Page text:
Catholic organizations oppose Trump actions on border wall, sanctuary communities

| January 26, 2017 | 5 Comments

A photo taken in 2016 shows a newly built section of the U.S.-Mexico border wall at Sunland Park, N.M., opposite the Mexican border city of Ciudad Juarez, Mexico. President Donald Trump enacted two executive memorandums to deal with security, including one that calls for construction of a wall along the U.S.-Mexico border. CNS photo/Jose Luis Gonzalez, Reuters

Catholic organizations expressed distress and unease with President Donald J. Trump’s actions related to immigration while pledging to continue serving and supporting migrant people.

The reactions came within hours of Trump’s signing of executive memorandums on national security Jan. 25 during a visit to the Department of Homeland Security. The memorandums authorized the construction of a wall along the U.S.-Mexico border and directed John F. Kelly, secretary of homeland security, to look at how federal funding streams can be cut for cities and states that illegally harbor those in the country without legal permission.

Agencies cited the words of Pope Francis in criticizing the president’s actions and pledged to support and serve migrants in the United States.

“Pope Francis has urged people not to close the door on migrants and refugees,” Dominican Sister Donna Markham, president and CEO of Catholic Charities USA, said in a statement. “In concert with the Holy Father, we believe we must move from attitudes of defensiveness and fear to acceptance, compassion and encounter.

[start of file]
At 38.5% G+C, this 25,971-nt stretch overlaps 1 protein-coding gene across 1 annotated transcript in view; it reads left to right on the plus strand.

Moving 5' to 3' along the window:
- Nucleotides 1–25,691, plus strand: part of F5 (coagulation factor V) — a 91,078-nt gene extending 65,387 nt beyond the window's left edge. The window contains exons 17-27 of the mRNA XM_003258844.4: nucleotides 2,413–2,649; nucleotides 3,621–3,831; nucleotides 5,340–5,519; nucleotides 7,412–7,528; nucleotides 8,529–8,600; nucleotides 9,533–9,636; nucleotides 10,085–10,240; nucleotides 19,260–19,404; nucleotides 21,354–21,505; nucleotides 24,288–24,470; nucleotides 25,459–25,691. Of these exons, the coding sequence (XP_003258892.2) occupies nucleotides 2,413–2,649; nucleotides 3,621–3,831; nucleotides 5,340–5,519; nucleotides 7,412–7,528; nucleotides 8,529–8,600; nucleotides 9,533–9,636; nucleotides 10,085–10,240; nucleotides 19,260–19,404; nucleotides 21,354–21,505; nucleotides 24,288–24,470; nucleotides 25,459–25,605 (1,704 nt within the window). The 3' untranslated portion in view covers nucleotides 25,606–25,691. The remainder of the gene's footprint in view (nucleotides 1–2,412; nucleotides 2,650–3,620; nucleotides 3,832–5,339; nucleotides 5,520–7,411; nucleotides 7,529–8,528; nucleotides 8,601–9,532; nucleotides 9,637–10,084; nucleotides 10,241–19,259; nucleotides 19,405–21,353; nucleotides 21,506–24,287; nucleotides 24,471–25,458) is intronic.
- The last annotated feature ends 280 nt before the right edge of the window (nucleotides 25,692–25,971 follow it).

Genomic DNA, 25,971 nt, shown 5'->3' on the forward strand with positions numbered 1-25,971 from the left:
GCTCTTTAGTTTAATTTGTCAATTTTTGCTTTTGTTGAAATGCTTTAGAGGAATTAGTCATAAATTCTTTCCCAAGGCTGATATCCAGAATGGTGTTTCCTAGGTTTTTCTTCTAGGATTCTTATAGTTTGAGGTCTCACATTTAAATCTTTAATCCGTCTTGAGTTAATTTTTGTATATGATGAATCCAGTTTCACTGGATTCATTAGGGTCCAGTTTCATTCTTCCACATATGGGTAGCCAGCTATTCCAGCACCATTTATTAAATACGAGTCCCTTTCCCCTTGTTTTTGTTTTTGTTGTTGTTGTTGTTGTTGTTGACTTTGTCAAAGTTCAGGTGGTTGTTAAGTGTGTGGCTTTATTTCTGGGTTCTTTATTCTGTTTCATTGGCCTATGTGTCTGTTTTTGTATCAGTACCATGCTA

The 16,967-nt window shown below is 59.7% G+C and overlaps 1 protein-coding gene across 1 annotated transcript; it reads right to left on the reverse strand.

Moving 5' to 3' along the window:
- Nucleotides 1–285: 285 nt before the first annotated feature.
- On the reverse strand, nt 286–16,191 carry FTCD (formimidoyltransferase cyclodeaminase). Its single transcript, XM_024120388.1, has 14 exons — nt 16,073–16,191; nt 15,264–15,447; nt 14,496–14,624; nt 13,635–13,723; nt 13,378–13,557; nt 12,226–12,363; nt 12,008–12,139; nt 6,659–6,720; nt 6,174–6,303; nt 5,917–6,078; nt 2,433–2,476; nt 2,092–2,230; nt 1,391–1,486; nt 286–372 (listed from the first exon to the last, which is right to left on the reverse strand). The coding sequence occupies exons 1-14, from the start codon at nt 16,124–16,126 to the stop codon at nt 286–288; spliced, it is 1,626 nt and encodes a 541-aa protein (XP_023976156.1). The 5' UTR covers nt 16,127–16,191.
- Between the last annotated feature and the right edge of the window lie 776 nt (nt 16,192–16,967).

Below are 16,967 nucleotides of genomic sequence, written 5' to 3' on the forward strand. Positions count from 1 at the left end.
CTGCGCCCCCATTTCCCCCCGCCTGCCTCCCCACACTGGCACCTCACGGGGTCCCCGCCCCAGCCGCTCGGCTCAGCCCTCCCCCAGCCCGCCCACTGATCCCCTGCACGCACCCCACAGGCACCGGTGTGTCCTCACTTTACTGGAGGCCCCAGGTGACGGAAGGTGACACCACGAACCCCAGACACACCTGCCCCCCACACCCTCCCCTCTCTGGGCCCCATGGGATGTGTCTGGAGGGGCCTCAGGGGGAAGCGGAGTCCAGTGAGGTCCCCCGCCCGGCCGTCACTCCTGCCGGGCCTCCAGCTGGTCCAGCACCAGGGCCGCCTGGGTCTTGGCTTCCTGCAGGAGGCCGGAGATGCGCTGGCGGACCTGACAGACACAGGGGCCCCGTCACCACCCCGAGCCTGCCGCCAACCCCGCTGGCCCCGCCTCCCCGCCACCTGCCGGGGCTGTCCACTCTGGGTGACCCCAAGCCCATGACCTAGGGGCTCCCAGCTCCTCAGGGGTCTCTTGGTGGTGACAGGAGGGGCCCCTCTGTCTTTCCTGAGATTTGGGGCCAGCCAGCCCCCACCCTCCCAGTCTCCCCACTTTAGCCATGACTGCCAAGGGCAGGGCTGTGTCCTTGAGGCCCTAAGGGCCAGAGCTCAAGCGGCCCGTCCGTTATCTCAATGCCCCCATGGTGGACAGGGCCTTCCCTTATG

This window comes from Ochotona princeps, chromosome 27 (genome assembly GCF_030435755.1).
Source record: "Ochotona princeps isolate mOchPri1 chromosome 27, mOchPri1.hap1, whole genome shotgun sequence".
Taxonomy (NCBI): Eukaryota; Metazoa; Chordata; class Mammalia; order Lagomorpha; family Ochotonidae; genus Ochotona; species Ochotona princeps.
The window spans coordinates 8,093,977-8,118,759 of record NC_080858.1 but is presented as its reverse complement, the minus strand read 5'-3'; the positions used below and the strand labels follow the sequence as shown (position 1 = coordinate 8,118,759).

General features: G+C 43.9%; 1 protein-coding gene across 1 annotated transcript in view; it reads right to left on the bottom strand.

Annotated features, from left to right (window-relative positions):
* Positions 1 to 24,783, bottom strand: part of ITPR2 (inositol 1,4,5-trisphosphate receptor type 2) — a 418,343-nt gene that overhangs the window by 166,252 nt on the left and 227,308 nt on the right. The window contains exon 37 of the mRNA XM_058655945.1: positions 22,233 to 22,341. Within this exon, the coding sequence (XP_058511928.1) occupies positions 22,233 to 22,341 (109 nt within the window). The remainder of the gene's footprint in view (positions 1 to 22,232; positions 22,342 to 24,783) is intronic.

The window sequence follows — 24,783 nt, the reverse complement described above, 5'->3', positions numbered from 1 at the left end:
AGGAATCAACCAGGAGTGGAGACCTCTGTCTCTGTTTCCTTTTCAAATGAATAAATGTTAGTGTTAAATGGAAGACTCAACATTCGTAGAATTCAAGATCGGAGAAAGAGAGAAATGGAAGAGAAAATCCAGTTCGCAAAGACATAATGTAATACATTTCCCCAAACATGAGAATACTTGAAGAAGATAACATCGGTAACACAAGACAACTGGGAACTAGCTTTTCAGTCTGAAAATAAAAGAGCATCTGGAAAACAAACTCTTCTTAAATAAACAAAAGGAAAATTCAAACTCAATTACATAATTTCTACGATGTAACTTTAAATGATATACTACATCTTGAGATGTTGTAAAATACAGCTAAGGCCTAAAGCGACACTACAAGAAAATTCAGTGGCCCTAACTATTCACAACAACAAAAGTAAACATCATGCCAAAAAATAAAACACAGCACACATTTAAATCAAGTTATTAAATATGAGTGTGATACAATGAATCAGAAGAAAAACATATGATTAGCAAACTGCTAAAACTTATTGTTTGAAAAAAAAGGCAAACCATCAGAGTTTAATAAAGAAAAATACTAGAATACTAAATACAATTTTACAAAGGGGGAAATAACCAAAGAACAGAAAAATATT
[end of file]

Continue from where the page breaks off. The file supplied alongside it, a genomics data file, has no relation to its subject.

“As the U.S. Catholic bishops have said, this is not an either/or situation for us,” Sister Donna added. “We can protect our citizens and, at the same time, we can welcome newcomers. Our commitment to care for those who are most vulnerable resides at the core of our faith.”

Catholic Charities USA also will continue to work for comprehensive immigration reform, Sister Donna said.

The PICO National Network, the largest network of congregations and faith-based groups in the country, including Catholics, challenged the executive memorandum on sanctuary cities.

“Retaliating against local communities because they refuse to follow immoral policies is part of an emerging pattern of President Trump of not only bullying people who dare to disagree with him, but isolating and further marginalizing people who are different than him,” said Eddie Carmona, campaign director for PICO National Network’s LA RED campaign. “Such behavior is inconsistent with the long-held notion that America was a place of opportunity for all.”

Sister Simone Campbell, a Sister of Social Service and executive director of Network, a Catholic social justice lobbying organization, called the presidential orders “antithetical to our faith.”

“When Nuns on the Bus visited the U.S.-Mexico border in 2014, we walked along the wall and listened to the stories of communities that have been torn apart for decades. That is the reality experienced by border communities: The wall is there and it affects the daily life and commerce of the people.

“Federal appropriations for border security have grown to $3.8 billion in FY2015, from $263 million in FY1990, and fencing exists for hundreds of miles along our southern border,” she said in a statement.